Finding the instance reference of an object
castironpi at gmail.com
Sat Nov 8 21:44:48 CET 2008
On Nov 8, 1:08 am, Steven D'Aprano <st... at REMOVE-THIS-
> On Sat, 08 Nov 2008 18:31:47 +1300, greg wrote:
<Quote in favor of Steven snip>
<Example in favor of Steven snip>
> There's no "obviously" about it. To anyone who has learned that "call-by-
> value" means that a copy is made, "obviously" it does mean copying the
> value. If you have learned a different meaning, then you will believe
I don't think it's obvious to everyone what a copy constructor is and
when it's called. That's ok, it's something you can learn. I think
Joe's idea is that you can think of every variable in Python as a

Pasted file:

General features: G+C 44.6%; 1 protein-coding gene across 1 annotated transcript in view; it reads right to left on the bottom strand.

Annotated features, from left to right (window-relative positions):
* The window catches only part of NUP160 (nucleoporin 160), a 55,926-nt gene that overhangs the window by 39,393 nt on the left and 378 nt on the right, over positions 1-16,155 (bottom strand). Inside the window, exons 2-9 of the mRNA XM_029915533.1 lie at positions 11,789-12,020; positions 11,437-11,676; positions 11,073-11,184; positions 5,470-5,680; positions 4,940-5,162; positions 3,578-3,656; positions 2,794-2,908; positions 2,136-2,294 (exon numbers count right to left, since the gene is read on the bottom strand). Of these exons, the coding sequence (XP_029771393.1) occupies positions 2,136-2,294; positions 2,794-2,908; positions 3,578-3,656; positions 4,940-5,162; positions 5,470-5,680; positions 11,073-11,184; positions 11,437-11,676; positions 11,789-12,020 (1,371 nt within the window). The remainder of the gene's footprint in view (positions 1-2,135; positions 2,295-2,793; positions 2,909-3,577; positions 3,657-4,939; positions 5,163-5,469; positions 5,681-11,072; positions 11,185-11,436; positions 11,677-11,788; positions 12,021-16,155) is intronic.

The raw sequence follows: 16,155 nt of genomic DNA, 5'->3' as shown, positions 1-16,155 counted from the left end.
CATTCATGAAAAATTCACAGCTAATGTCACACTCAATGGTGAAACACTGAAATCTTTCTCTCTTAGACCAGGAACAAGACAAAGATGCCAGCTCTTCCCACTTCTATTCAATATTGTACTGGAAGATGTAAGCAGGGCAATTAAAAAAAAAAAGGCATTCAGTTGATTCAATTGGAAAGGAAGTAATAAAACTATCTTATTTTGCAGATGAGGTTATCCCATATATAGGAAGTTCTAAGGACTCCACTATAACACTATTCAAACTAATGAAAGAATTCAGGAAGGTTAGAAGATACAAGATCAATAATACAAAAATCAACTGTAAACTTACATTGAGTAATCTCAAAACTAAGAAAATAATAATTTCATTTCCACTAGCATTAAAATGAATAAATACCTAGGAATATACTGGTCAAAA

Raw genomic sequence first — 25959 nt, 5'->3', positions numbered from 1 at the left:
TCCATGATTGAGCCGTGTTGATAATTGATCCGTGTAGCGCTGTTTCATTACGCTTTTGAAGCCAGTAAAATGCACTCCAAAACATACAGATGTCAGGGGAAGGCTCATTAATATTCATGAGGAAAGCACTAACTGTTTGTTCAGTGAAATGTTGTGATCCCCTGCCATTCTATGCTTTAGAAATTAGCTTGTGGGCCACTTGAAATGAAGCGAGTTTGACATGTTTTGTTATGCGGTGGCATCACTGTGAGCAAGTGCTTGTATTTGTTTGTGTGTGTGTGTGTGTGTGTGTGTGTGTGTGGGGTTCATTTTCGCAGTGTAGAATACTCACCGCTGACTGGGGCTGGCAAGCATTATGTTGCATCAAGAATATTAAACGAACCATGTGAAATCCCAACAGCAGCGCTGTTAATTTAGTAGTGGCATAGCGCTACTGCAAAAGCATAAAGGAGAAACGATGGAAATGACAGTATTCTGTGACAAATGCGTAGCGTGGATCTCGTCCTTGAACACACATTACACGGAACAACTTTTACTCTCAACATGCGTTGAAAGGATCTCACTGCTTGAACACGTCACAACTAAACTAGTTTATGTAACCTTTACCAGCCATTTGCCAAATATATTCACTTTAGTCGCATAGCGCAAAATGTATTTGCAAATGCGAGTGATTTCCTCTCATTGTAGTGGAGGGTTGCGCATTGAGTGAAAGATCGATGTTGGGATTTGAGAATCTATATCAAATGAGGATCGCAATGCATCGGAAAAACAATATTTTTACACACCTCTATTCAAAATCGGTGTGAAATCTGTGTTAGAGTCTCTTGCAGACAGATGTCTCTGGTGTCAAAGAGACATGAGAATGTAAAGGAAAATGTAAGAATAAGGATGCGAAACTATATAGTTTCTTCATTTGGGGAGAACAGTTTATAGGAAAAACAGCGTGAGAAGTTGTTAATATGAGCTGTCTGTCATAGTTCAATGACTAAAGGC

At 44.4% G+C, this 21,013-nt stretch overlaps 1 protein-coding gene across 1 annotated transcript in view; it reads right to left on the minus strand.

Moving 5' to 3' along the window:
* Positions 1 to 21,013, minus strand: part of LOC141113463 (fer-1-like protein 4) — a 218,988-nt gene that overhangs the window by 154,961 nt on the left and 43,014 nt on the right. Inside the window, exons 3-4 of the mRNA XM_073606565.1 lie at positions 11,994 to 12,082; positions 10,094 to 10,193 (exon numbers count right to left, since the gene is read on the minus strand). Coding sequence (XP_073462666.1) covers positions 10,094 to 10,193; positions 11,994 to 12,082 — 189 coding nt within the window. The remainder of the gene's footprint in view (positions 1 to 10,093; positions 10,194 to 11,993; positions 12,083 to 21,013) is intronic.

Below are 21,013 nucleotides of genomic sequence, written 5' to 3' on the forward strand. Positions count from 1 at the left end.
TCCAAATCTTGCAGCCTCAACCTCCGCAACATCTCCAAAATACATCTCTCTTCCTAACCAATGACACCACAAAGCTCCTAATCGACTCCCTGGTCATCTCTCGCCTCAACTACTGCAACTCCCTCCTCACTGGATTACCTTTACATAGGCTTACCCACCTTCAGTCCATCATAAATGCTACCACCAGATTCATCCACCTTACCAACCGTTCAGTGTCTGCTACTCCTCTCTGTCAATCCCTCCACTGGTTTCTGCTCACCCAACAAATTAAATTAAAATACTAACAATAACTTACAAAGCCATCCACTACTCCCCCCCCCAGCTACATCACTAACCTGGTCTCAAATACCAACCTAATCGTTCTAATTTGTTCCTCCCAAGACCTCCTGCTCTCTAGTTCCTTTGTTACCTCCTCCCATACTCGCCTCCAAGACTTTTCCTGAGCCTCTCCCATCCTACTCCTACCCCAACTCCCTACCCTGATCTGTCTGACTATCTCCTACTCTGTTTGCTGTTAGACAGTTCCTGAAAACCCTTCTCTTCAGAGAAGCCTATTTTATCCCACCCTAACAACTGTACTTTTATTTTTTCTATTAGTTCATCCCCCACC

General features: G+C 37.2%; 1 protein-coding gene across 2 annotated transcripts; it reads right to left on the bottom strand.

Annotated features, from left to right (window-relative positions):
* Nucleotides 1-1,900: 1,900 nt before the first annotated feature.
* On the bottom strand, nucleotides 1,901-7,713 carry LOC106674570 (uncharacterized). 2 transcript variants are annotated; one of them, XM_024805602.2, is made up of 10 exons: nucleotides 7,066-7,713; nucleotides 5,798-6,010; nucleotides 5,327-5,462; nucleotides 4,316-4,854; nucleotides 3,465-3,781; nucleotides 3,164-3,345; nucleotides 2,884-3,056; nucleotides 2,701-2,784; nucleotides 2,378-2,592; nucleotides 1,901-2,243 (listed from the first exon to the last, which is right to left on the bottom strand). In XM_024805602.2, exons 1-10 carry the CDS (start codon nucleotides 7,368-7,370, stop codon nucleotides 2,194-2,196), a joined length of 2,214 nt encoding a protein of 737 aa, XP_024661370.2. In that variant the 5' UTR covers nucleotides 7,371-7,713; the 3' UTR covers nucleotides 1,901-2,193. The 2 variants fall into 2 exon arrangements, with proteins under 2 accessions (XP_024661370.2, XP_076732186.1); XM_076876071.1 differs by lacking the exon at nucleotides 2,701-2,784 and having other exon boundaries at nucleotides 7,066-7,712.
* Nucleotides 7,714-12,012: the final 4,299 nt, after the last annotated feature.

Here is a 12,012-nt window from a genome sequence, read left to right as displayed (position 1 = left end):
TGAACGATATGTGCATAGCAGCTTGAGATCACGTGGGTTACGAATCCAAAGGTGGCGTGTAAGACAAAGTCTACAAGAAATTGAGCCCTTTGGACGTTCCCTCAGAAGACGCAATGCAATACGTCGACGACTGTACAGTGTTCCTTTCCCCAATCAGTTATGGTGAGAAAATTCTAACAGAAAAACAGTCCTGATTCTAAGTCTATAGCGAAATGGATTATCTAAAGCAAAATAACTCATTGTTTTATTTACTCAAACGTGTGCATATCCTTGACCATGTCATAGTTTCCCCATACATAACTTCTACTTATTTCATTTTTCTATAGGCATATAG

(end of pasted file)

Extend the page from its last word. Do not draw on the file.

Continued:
pointer, and that clears up some confusions about its variable model.
What happens when a pointer is copied? What is an example of copying
a pointer in spoken language?
>>> a= [ 1, 2, 3 ]
Are the following true?
The value of 'a' is an object.
The value of that object is [ 1, 2, 3 ].
The value of 'a' is [ 1, 2, 3 ].
If so, 'value' is ambiguous and therefore not very useful as a term.
More information about the Python-list